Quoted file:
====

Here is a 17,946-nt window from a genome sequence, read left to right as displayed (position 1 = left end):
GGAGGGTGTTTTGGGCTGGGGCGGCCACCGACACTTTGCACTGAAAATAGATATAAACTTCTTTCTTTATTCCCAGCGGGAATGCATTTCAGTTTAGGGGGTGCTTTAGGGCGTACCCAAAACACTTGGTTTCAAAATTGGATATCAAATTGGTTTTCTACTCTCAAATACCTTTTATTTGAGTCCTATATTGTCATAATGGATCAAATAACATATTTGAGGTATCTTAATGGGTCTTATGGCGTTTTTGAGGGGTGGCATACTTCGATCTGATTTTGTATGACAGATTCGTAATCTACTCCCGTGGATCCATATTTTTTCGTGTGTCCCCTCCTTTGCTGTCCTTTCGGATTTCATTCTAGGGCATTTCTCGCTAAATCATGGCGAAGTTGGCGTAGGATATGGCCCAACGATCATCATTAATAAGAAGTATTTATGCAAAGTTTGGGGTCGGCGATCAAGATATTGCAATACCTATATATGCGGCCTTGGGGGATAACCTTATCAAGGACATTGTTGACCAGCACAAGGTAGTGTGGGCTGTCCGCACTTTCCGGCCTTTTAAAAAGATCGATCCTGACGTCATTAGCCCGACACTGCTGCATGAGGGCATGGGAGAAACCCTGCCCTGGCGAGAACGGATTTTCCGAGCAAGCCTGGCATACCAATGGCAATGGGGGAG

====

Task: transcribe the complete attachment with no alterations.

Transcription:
Here is a 17,946-nt window from a genome sequence, read left to right as displayed (position 1 = left end):
GGAGGGTGTTTTGGGCTGGGGCGGCCACCGACACTTTGCACTGAAAATAGATATAAACTTCTTTCTTTATTCCCAGCGGGAATGCATTTCAGTTTAGGGGGTGCTTTAGGGCGTACCCAAAACACTTGGTTTCAAAATTGGATATCAAATTGGTTTTCTACTCTCAAATACCTTTTATTTGAGTCCTATATTGTCATAATGGATCAAATAACATATTTGAGGTATCTTAATGGGTCTTATGGCGTTTTTGAGGGGTGGCATACTTCGATCTGATTTTGTATGACAGATTCGTAATCTACTCCCGTGGATCCATATTTTTTCGTGTGTCCCCTCCTTTGCTGTCCTTTCGGATTTCATTCTAGGGCATTTCTCGCTAAATCATGGCGAAGTTGGCGTAGGATATGGCCCAACGATCATCATTAATAAGAAGTATTTATGCAAAGTTTGGGGTCGGCGATCAAGATATTGCAATACCTATATATGCGGCCTTGGGGGATAACCTTATCAAGGACATTGTTGACCAGCACAAGGTAGTGTGGGCTGTCCGCACTTTCCGGCCTTTTAAAAAGATCGATCCTGACGTCATTAGCCCGACACTGCTGCATGAGGGCATGGGAGAAACCCTGCCCTGGCGAGAACGGATTTTCCGAGCAAGCCTGGCATACCAATGGCAATGGGGGAG